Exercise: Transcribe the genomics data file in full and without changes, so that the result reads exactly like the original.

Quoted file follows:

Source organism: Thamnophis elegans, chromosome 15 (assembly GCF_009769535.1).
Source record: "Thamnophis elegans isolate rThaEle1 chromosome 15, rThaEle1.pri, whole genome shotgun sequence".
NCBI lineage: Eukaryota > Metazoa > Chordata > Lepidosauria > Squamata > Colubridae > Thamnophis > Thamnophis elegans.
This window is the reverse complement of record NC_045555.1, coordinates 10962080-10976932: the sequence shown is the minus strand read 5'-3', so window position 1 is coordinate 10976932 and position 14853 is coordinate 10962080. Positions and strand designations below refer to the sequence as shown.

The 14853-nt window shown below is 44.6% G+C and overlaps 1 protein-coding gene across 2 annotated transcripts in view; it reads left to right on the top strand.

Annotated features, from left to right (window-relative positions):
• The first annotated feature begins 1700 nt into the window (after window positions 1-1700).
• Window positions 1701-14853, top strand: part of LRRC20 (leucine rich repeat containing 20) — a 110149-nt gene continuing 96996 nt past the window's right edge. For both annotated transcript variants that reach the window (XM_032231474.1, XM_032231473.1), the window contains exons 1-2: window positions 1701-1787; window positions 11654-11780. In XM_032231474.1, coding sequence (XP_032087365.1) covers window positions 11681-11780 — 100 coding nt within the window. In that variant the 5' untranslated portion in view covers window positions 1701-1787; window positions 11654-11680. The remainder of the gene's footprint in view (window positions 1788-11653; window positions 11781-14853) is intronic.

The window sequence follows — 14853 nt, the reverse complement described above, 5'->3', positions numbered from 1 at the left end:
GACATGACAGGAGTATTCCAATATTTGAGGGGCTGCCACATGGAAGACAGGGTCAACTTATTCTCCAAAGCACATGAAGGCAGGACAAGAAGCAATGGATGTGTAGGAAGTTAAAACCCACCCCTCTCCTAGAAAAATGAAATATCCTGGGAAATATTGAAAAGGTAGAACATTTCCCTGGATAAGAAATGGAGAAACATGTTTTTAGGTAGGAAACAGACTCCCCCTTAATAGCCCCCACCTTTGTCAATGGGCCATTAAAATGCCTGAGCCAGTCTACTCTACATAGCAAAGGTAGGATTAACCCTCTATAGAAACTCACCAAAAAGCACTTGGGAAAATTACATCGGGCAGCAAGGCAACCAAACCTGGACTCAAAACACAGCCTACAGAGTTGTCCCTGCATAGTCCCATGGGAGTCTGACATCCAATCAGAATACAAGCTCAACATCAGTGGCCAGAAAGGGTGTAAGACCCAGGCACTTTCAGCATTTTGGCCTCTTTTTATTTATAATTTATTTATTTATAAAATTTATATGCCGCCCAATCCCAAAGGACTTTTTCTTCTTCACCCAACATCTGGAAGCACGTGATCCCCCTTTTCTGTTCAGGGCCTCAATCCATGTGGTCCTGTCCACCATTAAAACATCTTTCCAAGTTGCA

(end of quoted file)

Source organism: Thamnophis elegans, chromosome 15 (assembly GCF_009769535.1).
Source record: "Thamnophis elegans isolate rThaEle1 chromosome 15, rThaEle1.pri, whole genome shotgun sequence".
NCBI lineage: Eukaryota > Metazoa > Chordata > Lepidosauria > Squamata > Colubridae > Thamnophis > Thamnophis elegans.
This window is the reverse complement of record NC_045555.1, coordinates 10962080-10976932: the sequence shown is the minus strand read 5'-3', so window position 1 is coordinate 10976932 and position 14853 is coordinate 10962080. Positions and strand designations below refer to the sequence as shown.

The 14853-nt window shown below is 44.6% G+C and overlaps 1 protein-coding gene across 2 annotated transcripts in view; it reads left to right on the top strand.

Annotated features, from left to right (window-relative positions):
• The first annotated feature begins 1700 nt into the window (after window positions 1-1700).
• Window positions 1701-14853, top strand: part of LRRC20 (leucine rich repeat containing 20) — a 110149-nt gene continuing 96996 nt past the window's right edge. For both annotated transcript variants that reach the window (XM_032231474.1, XM_032231473.1), the window contains exons 1-2: window positions 1701-1787; window positions 11654-11780. In XM_032231474.1, coding sequence (XP_032087365.1) covers window positions 11681-11780 — 100 coding nt within the window. In that variant the 5' untranslated portion in view covers window positions 1701-1787; window positions 11654-11680. The remainder of the gene's footprint in view (window positions 1788-11653; window positions 11781-14853) is intronic.

The window sequence follows — 14853 nt, the reverse complement described above, 5'->3', positions numbered from 1 at the left end:
GACATGACAGGAGTATTCCAATATTTGAGGGGCTGCCACATGGAAGACAGGGTCAACTTATTCTCCAAAGCACATGAAGGCAGGACAAGAAGCAATGGATGTGTAGGAAGTTAAAACCCACCCCTCTCCTAGAAAAATGAAATATCCTGGGAAATATTGAAAAGGTAGAACATTTCCCTGGATAAGAAATGGAGAAACATGTTTTTAGGTAGGAAACAGACTCCCCCTTAATAGCCCCCACCTTTGTCAATGGGCCATTAAAATGCCTGAGCCAGTCTACTCTACATAGCAAAGGTAGGATTAACCCTCTATAGAAACTCACCAAAAAGCACTTGGGAAAATTACATCGGGCAGCAAGGCAACCAAACCTGGACTCAAAACACAGCCTACAGAGTTGTCCCTGCATAGTCCCATGGGAGTCTGACATCCAATCAGAATACAAGCTCAACATCAGTGGCCAGAAAGGGTGTAAGACCCAGGCACTTTCAGCATTTTGGCCTCTTTTTATTTATAATTTATTTATTTATAAAATTTATATGCCGCCCAATCCCAAAGGACTTTTTCTTCTTCACCCAACATCTGGAAGCACGTGATCCCCCTTTTCTGTTCAGGGCCTCAATCCATGTGGTCCTGTCCACCATTAAAACATCTTTCCAAGTTGCA